Even though the warning on the bottom left suggests that ‘game footage is not final,’ the intent is clear. That boy you’re watching on-screen is Red, the original protagonist. With a Pikachu on his shoulder. Standing in Professor Oak’s Pokémon Lab in Pallet Town.
Graphically, Let’s Go looks to have the same, if not better, quality models and environments than Sun and Moon — which to be fair does make sense considering the jump from the 3DS to the Switch.
Yet in terms of style, the world appears to be built more in-line with the philosophy of Omega Ruby and Alpha Sapphire (ORAS). Ostensibly this makes sense considering Let’s Go is being billed as a remake of the original Pokémon Yellow.
Keep the core of the world alive but update what we can see and juice everything up.
And sure perhaps I’m putting too much stock into the initial glances we get based on this trailer alone, but the way everything has been updated does look gorgeous. Environments on par with Sun and Moon being utilized for a faithful world recreation ala ORAS is by no means a bad combination.
Oh, and there are fully animated cutscenes too, just like the few that appeared in Sun and Moon. I enjoyed those as well, so I hope they’re utilized properly.
Seriously though you look at Vermillion City in the brief shot they provide and tell me it doesn’t look just amazing.
One of the reasons Pokémon GO got stale for me so quickly was because there really wasn’t a heck of a lot to keep me invested in catching Pokémon.
Yes I adore Pokémon as a series because the creatures are adorable and I wish I could have them in real life.
But I also adore Pokémon as a series because I’m one of those weirdos that actually enjoys the story and the characters.
Yeah that’s right, I play Pokémon for the story. Come at me.
Being an aspiring writer, the monster catching series was one of the earliest things that drew me to both the mediums of video games and writing. The plots of each of the seven generations of main series games are burned into my skull, and I can seriously throw down long diatribes explaining why I adore X character based on this line of dialogue they gave.
It’s that much of an obsession for me.
In that way Let’s Go, Pikachu & Eevee becomes a beautiful middle ground.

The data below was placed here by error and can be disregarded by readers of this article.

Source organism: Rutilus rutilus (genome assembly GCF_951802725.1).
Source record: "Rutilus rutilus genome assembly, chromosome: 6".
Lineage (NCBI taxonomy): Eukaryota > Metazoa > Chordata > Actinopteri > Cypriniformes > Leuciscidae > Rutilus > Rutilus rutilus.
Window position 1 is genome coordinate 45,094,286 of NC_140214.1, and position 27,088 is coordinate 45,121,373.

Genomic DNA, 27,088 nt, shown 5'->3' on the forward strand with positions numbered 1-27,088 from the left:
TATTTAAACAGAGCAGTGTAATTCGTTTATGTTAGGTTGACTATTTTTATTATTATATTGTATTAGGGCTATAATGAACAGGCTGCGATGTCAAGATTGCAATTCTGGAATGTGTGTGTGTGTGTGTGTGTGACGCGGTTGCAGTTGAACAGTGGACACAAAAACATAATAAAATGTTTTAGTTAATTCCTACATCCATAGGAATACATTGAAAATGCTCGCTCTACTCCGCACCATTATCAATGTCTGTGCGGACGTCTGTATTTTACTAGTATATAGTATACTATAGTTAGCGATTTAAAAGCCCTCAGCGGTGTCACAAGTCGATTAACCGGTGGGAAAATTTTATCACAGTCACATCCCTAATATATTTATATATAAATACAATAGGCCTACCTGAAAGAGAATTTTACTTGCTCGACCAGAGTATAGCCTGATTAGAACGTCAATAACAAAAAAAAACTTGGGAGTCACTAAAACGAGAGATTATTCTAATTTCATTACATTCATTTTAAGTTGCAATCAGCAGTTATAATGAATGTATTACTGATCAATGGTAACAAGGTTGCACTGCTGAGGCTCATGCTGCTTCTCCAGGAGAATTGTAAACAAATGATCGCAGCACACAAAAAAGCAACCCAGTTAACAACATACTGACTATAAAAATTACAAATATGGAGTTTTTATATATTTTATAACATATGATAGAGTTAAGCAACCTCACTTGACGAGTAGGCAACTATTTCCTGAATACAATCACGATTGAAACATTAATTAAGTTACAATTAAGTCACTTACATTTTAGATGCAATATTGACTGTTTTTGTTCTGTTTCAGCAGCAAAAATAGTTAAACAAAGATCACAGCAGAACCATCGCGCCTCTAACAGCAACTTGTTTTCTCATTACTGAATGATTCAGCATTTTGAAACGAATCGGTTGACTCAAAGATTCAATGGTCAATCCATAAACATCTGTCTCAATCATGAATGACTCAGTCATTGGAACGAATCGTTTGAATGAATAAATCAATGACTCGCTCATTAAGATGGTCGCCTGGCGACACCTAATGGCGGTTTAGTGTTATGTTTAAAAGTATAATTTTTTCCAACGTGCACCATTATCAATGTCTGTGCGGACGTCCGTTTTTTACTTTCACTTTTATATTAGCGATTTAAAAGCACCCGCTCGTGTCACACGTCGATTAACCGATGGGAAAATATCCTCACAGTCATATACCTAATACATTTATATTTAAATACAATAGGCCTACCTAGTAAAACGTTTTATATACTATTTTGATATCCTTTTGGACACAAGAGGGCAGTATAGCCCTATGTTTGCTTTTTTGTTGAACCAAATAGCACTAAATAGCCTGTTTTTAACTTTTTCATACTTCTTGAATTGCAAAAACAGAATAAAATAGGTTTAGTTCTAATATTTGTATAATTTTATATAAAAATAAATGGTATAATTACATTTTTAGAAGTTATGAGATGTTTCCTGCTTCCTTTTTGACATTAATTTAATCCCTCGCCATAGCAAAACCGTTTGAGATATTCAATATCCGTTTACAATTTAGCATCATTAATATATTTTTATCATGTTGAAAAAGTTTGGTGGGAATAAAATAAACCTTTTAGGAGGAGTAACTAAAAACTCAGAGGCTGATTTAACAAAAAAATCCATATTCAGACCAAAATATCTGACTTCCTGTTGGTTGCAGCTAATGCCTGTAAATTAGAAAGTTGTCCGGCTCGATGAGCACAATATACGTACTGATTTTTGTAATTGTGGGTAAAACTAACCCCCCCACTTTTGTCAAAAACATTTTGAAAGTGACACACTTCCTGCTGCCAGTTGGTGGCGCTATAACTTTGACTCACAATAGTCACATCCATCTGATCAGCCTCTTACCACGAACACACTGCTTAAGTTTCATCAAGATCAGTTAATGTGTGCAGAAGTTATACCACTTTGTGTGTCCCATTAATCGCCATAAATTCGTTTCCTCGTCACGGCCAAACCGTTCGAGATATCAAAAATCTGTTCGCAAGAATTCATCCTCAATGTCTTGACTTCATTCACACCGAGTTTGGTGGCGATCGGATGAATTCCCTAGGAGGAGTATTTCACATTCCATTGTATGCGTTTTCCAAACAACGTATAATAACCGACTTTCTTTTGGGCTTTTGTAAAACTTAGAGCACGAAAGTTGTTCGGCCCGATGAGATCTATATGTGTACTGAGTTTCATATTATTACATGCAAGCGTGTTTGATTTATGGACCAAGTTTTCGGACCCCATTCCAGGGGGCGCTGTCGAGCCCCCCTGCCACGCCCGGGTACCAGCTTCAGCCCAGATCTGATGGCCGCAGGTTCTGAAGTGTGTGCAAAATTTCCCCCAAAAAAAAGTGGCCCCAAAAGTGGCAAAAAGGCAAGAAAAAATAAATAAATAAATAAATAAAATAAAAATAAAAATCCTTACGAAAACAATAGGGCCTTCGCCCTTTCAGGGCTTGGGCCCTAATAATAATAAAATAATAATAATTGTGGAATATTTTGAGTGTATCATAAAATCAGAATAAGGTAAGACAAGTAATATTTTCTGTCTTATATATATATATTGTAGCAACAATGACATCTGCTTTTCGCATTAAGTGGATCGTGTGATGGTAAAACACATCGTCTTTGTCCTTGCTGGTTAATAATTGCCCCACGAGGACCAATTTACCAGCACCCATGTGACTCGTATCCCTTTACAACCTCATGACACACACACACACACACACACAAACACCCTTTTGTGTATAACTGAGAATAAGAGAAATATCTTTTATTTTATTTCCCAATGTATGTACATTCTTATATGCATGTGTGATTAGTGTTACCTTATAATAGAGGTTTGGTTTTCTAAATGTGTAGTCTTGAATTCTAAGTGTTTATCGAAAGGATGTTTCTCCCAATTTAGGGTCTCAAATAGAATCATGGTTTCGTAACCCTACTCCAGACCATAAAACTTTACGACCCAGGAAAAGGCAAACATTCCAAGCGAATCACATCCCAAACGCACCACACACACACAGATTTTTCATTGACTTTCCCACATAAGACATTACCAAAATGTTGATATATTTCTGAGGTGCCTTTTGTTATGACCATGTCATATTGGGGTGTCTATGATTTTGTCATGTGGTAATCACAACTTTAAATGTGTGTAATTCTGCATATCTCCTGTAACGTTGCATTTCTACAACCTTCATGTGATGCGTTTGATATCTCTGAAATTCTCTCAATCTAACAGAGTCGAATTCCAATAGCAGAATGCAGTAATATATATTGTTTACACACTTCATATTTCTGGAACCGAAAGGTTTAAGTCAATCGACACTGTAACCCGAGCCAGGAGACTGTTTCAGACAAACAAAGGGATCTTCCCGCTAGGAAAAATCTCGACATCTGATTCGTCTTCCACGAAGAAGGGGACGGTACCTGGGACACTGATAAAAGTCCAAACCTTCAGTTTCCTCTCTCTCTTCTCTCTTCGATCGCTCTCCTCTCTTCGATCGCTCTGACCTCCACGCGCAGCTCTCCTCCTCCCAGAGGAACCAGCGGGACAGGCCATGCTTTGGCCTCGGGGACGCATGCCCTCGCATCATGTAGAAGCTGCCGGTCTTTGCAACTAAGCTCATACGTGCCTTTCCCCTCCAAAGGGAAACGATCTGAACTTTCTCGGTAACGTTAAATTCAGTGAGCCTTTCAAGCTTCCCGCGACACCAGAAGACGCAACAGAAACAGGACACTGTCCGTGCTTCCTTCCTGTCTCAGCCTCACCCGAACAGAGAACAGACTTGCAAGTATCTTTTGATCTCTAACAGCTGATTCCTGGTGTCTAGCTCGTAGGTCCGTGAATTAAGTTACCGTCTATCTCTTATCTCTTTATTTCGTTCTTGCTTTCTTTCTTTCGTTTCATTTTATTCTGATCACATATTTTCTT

Granted, the Gen one titles of Red and Blue (plus Yellow technically, all things considered) are arguably my least favorite. I enjoy the spit out of Firered, but find myself less engaged in the world those games create than any of the others.
The brilliance behind the marketing for Let’s Go comes off that point. This is the first time we’re getting a Pokémon game centered around the Kanto region, literally a remake of the first adventure as the trailer goes on to stipulate, since Pokémon GO was a mass phenomena and brought tons of people who played the original titles back into the fold.
Timing is everything, and I’ll be damned if that’s a coincidence.
But no, we know it can’t be a coincidence because Let’s Go is literally built with the same functionality as Pokémon GO.
The first of multiple different ways to interact with the game is through single joycon play. Literally you sit back with a joycon and play the game like it’s Pokémon.
But when you need to catch a random encounter, you chuck a Pokémon with the same minigame/spinoff style Pokémon GO offers. It’s just this time you literally throw like pitching a baseball rather than flicking your finger on the screen.
If that’s not a perfect way to not only utilize the functionality of the Nintendo Switch, but also bring the ‘catch Pokémon for real’ mentality of GO into contact with the story and immersive world of a mainstream Pokémon game, I don’t know what is.
It looks like there’s also probably a way to just hit A to throw as well, as I can already hear the complaints that this repetitive throwing will be too much.
Come on people, it’s Pokémon. Have some fun.
Multiplayer? In my Pokémon?
It’s more likely than you’d think.
Something iconic about the Pokémon series as a whole is its version splitting antics.
Whether you see multiple versions as a smart way to encourage kids to interact and spread a fervor for the game like wildfire, or whether you see it as a cheap cash grab that persists based on ‘tradition’ in a world where it has no place being there, you have to admit: